Political Risk Latin America Blog @PolRiskLatam

Political Risk: Countering the Impact on Your Business

Posted in News and Articles, Political Risk by politicalrisklatam on November 23, 2009

by Ian Bremmer, for QFINANCE.


Over the past several years, and across a broad range of companies, corporate decision-makers seeking opportunities overseas have learned that it is not enough to have a knowledge of a foreign country’s economic fundamentals. They also have to understand the forces and dynamics that shape these countries’ politics. This is especially true for emerging markets, where politics matters at least as much as economic factors for market outcomes. Of course, understanding that political risk matters is one thing. Knowing how to use it is another.


Starting with the basics, when committing a company to risk exposure in an emerging market country, it’s essential to understand how political risk impacts the underlying strength of its government. There are two key elements to consider: stability and shock. Shocks are especially tough to forecast, because there are so many different kinds and because shocks are, by definition, unpredictable. We can’t know when an earthquake will strike Pakistan, an elected leader will fall gravely ill in Nigeria, or a previously unknown group will carry out a successful terrorist attack in Indonesia.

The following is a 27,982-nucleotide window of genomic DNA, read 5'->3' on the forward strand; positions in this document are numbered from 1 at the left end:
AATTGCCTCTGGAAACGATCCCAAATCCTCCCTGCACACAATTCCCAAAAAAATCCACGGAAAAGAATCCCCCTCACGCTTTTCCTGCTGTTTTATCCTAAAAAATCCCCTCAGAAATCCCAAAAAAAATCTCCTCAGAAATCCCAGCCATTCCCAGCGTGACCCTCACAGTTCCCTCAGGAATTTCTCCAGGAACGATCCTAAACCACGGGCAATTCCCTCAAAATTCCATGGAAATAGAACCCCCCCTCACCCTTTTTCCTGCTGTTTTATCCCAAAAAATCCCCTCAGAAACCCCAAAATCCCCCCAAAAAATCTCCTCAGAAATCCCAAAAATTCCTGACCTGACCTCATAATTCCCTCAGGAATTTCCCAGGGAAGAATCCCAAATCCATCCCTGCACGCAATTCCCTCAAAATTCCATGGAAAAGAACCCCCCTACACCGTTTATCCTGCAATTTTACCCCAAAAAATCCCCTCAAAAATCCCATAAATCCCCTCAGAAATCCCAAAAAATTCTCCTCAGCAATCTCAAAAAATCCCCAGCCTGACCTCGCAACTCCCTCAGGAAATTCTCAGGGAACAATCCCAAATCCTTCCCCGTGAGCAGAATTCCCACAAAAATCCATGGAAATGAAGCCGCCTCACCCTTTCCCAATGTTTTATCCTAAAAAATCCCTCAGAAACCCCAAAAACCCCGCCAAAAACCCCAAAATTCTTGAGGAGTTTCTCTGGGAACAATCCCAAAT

But we can take the measure of a state’s stability, which is defined as a government’s ability to implement policy and enforce laws despite a shock to the system. The global financial crisis, a potent shock, has inflicted heavy losses on Russia’s stock market. But Prime Minister Vladimir Putin has amassed plenty of political capital over the past several years, and President Dmitry Medvedev, his handpicked successor, basks in Putin’s reflected glow. Neither need fear that large numbers of Russian citizens will turn on them anytime soon. In addition, a half-decade of windfall energy profits has generated more than $500 billion in reserves, ready cash that can be used to bail out stock markets, banks, and, if necessary, an unpopular government. That’s why, for the near-term, Russia will remain stable…

To read the complete article click here.


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